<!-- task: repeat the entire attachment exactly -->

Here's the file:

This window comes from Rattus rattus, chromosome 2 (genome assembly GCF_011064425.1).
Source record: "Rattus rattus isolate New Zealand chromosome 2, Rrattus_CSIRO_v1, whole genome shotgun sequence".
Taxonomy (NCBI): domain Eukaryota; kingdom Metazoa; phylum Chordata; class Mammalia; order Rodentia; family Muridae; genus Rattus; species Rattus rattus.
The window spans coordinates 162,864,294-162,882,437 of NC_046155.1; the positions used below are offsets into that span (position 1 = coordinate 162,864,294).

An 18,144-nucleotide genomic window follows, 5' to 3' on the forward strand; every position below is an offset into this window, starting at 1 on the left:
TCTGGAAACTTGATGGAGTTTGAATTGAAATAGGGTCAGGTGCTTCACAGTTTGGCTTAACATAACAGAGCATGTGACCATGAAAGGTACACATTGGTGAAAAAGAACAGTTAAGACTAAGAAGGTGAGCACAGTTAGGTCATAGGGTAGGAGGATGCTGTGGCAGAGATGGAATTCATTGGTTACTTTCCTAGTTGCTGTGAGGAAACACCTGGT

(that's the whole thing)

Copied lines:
This window comes from Rattus rattus, chromosome 2 (genome assembly GCF_011064425.1).
Source record: "Rattus rattus isolate New Zealand chromosome 2, Rrattus_CSIRO_v1, whole genome shotgun sequence".
Taxonomy (NCBI): domain Eukaryota; kingdom Metazoa; phylum Chordata; class Mammalia; order Rodentia; family Muridae; genus Rattus; species Rattus rattus.
The window spans coordinates 162,864,294-162,882,437 of NC_046155.1; the positions used below are offsets into that span (position 1 = coordinate 162,864,294).

An 18,144-nucleotide genomic window follows, 5' to 3' on the forward strand; every position below is an offset into this window, starting at 1 on the left:
TCTGGAAACTTGATGGAGTTTGAATTGAAATAGGGTCAGGTGCTTCACAGTTTGGCTTAACATAACAGAGCATGTGACCATGAAAGGTACACATTGGTGAAAAAGAACAGTTAAGACTAAGAAGGTGAGCACAGTTAGGTCATAGGGTAGGAGGATGCTGTGGCAGAGATGGAATTCATTGGTTACTTTCCTAGTTGCTGTGAGGAAACACCTGGT